Random But Organized Thoughts (7-25-2010)

Great Links
  • The new xkcd cartoon about lack of innovation in TI-calculators  [via Cameron Flint and Wade James].  Just for the record, I basically said the same thing on November 14, 2007 in my Calculator Rant.
  • Twitter Mood Maps reveal emotional states of America  [via @hrheingold] – this reminds me of the website We Feel Fine, which explores human emotion via blog writings through six different interfaces (watch Jonathan Harris’s 2007 TED Talk here).

  • A truly “jaw-dropping” TED Talk is Tan Le: A headset that reads your brainwaves.  It’s only 10 minutes and it’s pretty stunning.  [via @irasocol]  I don’t want to give anything away, but let’s just say that some days it really seems that we are living in the future.
  • In Newsweek this week, there was an interesting article, The Creativity Crisis, about how U.S. creativity scores are falling.  Basically, creativity scores rose until 1990 and then began to fall, most seriously for those in K-6.  There are so many possible causes, and while the article suggests it could be TV and video games, it also suggests it could be lack of creativity development in schools.  [via @arossett]
  • I think this Taxonomy of Reflection (by Peter Pappas) is dead on.  I’ve been reading The Shallows, by Nicholas Carr and I am worried that we are spending too much time “skimming the surface” and not enough time learning deeply.  By engaging in reflective practices, we can make sure that we do engage deeply, and there are many ways to do this with web tools.  [via @tonnet]  More on this later … I’ve got lots of ideas on this one.

Great Quotes

  • From the LMS Panel at #et4online: “Open source is more like a free puppy than free beer” [tweeted by @kthompso and @gsiemens] followed up by @hjarche, who added “... and proprietary software is more like a free gorilla than a free puppy.
  • As of today, every Facebook petition that gets 1 million people to sign means that 499 mill didn’t sign it. Knock yourself out.” [@barrydahl]
  • Best quote this week? ”... clinging to outdated teaching practices amounts to educational malpractice.” from Reaching the Last Technology Holdouts at the Front of the Classroom, published this week in the Chronicle of Higher Ed.  [via @derekbruff]  It sounds harsh, but ask yourself if you’d go to see a doctor, a lawyer, or even an auto mechanic who had not learned anything new about technology for their profession in the last decade.  You wouldn’t, would you?  On a side note, I have an article coming out in the next issue of EDUCAUSE Review about “Open Faculty” where I develop a model for faculty profiles where where technology can act as a catalyst or a barrier to participation in open education.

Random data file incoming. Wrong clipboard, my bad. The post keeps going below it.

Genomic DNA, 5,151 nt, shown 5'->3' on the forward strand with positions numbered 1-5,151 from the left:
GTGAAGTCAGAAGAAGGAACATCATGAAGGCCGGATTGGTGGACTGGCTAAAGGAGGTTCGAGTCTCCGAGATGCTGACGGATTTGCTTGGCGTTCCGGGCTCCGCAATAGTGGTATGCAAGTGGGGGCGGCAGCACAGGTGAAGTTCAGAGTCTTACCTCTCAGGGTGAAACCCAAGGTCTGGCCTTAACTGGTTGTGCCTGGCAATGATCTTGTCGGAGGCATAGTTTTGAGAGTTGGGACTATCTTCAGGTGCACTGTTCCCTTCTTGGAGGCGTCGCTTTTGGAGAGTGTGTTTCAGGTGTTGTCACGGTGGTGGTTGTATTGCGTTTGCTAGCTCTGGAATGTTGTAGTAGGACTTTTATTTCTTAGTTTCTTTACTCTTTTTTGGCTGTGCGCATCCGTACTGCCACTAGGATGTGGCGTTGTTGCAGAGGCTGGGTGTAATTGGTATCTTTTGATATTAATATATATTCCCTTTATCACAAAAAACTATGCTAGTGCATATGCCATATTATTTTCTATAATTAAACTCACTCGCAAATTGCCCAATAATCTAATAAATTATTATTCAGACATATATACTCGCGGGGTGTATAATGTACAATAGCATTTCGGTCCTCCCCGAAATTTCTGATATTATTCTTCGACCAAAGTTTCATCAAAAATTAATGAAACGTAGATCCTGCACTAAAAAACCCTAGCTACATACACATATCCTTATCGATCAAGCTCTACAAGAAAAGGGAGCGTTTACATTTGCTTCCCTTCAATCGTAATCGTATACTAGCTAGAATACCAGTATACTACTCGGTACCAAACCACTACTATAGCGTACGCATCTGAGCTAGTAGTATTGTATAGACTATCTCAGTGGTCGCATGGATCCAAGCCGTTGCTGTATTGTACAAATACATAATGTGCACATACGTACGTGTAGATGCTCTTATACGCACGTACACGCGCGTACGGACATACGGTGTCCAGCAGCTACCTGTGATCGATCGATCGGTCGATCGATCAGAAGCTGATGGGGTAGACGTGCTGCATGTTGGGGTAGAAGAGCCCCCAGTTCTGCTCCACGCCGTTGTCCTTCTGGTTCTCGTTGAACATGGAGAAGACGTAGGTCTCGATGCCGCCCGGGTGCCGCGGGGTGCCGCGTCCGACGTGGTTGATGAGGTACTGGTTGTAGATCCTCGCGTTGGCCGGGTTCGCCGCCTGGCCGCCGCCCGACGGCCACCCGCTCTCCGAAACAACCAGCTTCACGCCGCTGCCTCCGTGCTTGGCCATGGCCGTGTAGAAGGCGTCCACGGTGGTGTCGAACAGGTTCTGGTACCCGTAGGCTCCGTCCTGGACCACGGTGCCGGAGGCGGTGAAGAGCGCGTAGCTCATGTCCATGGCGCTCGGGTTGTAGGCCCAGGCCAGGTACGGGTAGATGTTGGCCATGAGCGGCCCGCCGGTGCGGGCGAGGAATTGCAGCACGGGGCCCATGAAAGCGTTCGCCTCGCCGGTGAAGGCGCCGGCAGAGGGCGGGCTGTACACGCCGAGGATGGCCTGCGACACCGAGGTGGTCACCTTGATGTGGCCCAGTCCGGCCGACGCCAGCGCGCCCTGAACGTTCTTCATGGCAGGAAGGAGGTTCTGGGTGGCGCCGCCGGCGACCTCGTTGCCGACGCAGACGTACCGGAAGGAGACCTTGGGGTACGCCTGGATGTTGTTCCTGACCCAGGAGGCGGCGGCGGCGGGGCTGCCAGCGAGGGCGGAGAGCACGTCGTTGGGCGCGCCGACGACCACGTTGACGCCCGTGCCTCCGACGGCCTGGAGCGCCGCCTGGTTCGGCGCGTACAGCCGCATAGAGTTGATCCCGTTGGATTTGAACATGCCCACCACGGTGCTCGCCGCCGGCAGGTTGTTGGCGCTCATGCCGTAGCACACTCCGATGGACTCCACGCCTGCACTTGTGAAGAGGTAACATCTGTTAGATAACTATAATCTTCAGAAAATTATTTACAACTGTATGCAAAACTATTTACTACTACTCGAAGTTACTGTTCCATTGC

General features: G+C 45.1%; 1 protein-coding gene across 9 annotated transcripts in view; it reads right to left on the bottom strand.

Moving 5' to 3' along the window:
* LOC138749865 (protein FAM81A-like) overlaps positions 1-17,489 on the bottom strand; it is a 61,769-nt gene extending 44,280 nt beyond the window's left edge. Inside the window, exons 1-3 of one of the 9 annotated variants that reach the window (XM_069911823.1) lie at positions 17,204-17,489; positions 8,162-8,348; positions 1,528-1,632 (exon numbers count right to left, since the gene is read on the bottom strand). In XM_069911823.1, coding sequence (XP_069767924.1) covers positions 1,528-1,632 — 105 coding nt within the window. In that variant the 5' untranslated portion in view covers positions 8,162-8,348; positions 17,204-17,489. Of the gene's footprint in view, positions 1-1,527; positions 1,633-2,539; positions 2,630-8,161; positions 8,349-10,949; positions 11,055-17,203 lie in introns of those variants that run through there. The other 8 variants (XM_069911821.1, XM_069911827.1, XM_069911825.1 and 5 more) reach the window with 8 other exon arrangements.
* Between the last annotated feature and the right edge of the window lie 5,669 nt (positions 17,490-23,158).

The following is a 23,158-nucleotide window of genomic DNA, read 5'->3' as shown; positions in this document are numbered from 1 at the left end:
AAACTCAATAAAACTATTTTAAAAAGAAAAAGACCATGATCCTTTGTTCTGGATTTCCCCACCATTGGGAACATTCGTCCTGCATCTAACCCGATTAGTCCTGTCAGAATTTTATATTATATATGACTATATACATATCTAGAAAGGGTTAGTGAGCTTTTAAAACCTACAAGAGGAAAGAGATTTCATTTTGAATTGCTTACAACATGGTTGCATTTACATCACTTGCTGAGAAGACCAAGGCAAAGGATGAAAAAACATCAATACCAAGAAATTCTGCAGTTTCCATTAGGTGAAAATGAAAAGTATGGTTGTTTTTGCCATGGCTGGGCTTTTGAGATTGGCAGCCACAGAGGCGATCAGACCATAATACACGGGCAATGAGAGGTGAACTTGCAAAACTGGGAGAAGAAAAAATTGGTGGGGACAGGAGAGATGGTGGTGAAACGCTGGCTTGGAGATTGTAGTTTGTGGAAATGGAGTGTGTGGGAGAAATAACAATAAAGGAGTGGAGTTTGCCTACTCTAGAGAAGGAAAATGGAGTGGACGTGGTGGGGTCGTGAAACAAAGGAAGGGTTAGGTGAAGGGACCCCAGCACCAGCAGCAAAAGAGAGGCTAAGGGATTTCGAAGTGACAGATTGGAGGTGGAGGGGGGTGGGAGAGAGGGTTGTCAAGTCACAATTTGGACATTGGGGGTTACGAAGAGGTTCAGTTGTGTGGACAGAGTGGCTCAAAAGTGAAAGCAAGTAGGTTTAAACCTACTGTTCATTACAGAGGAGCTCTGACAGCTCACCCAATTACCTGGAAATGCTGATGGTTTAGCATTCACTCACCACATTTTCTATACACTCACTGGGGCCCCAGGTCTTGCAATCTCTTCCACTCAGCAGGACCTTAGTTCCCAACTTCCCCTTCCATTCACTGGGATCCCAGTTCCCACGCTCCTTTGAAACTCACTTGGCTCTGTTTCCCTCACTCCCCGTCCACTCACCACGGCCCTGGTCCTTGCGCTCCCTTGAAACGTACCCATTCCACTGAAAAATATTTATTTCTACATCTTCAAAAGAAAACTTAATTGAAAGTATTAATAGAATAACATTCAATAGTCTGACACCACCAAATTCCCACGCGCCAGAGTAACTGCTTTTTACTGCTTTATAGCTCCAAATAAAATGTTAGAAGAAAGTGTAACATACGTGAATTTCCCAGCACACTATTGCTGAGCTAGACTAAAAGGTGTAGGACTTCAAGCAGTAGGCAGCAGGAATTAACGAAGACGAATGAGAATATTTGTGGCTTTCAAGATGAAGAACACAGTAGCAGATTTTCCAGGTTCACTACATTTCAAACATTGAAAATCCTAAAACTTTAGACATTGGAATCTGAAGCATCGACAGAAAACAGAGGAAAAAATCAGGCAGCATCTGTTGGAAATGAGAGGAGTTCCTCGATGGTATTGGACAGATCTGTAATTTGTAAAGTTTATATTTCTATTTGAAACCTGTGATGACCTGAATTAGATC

• What we’ve done in human society, through exchange and specialization, is that we’ve created the ability to do things that we don’t even understand… with technology we can actually do things that are beyond our [individual] capability.” from Matt Ridley’s TED Talk: When Ideas Have Sex [via @tonnet]  General takeaway: Individual humans are simply the nodes in the collective global brain. It’s the interchange of the ideas (the nodes) that is causing technological progress.  Sidenote for math teachers: There is a great section in here starting at 5:03 about “why exchange raises living standards” but it reminds me of that classic algebra problem where two people can either work separately or together.

Lessons in digital literacy

On the advice of a friend from New Zealand, I looked for web information about the “Pasta Crop” … a great spoof to teach students digital literacy.  This is a lesson in why you should not trust everything you read on the Internet.

Another great website for digital literacy is the website that teaches about the “toxic” chemical Dihydrogen Monoxide, DHMO.org.  If you’ve never seen that, check it out.


  • The Center for Teaching and Learning at Muskegon Community College is officially changing its name to The LIFT Institute.  LIFT stands for Learning, Innovation, Futuring, and Technology. One of the roles I’ve agreed to take on for this next academic year is that of the “Learning Futurist” at The LIFT Institute.  We’ve got some awesome ideas for programming to really engage faculty and students in all the aspects of LIFT and I can’t wait to see how it all plays out.

Want Ads

I’m looking for a motivated person (or persons) who would be interested in taking math that I find in magazine/newspaper articles and writing a short post to publish each week on this site.  If left to my own devices, I can collect stacks and stacks of articles that I think could be mentioned in a math class, but I never have the time to go from the articles to any kind of organized collection of lesson ideas for math teachers.  Anyone need to fulfill the “project” requirement of an education class or graduate class?

Note: I am trying to begin using this end-of-the-week twitter summary as a reflective activity at the end of the week, highlighting what I’ve learned and sharing brief insights.  Does this format work for you?  Would it be better to split it up into several smaller posts?  Ideas welcome.

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